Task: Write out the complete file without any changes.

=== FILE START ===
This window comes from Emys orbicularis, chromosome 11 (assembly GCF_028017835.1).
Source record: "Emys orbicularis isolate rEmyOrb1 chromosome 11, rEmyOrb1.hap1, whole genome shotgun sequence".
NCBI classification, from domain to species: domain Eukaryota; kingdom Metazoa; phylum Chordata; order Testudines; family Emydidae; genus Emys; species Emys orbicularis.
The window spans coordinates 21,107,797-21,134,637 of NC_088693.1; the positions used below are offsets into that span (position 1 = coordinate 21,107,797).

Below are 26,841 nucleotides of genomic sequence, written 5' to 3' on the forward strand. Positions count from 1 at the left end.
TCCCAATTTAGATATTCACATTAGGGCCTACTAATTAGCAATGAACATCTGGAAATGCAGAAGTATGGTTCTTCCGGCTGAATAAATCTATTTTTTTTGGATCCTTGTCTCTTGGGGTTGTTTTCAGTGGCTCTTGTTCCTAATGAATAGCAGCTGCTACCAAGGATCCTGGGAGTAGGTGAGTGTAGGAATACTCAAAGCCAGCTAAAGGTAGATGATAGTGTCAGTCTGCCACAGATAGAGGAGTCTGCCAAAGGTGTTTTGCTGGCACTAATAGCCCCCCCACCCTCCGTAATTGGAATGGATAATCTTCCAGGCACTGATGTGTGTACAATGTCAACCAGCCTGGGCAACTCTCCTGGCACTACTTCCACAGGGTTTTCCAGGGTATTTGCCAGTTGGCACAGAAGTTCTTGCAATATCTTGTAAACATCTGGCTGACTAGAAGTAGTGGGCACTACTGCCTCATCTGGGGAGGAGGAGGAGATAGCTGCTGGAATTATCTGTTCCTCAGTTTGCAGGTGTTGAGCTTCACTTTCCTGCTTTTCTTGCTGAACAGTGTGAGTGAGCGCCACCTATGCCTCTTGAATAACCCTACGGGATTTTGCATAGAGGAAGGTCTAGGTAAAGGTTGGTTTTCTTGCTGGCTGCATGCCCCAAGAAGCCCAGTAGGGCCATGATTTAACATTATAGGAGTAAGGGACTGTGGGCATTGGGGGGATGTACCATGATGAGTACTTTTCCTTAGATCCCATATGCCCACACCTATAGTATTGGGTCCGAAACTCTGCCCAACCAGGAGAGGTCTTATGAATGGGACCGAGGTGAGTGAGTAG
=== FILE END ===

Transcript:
This window comes from Emys orbicularis, chromosome 11 (assembly GCF_028017835.1).
Source record: "Emys orbicularis isolate rEmyOrb1 chromosome 11, rEmyOrb1.hap1, whole genome shotgun sequence".
NCBI classification, from domain to species: domain Eukaryota; kingdom Metazoa; phylum Chordata; order Testudines; family Emydidae; genus Emys; species Emys orbicularis.
The window spans coordinates 21,107,797-21,134,637 of NC_088693.1; the positions used below are offsets into that span (position 1 = coordinate 21,107,797).

Below are 26,841 nucleotides of genomic sequence, written 5' to 3' on the forward strand. Positions count from 1 at the left end.
TCCCAATTTAGATATTCACATTAGGGCCTACTAATTAGCAATGAACATCTGGAAATGCAGAAGTATGGTTCTTCCGGCTGAATAAATCTATTTTTTTTGGATCCTTGTCTCTTGGGGTTGTTTTCAGTGGCTCTTGTTCCTAATGAATAGCAGCTGCTACCAAGGATCCTGGGAGTAGGTGAGTGTAGGAATACTCAAAGCCAGCTAAAGGTAGATGATAGTGTCAGTCTGCCACAGATAGAGGAGTCTGCCAAAGGTGTTTTGCTGGCACTAATAGCCCCCCCACCCTCCGTAATTGGAATGGATAATCTTCCAGGCACTGATGTGTGTACAATGTCAACCAGCCTGGGCAACTCTCCTGGCACTACTTCCACAGGGTTTTCCAGGGTATTTGCCAGTTGGCACAGAAGTTCTTGCAATATCTTGTAAACATCTGGCTGACTAGAAGTAGTGGGCACTACTGCCTCATCTGGGGAGGAGGAGGAGATAGCTGCTGGAATTATCTGTTCCTCAGTTTGCAGGTGTTGAGCTTCACTTTCCTGCTTTTCTTGCTGAACAGTGTGAGTGAGCGCCACCTATGCCTCTTGAATAACCCTACGGGATTTTGCATAGAGGAAGGTCTAGGTAAAGGTTGGTTTTCTTGCTGGCTGCATGCCCCAAGAAGCCCAGTAGGGCCATGATTTAACATTATAGGAGTAAGGGACTGTGGGCATTGGGGGGATGTACCATGATGAGTACTTTTCCTTAGATCCCATATGCCCACACCTATAGTATTGGGTCCGAAACTCTGCCCAACCAGGAGAGGTCTTATGAATGGGACCGAGGTGAGTGAGTAG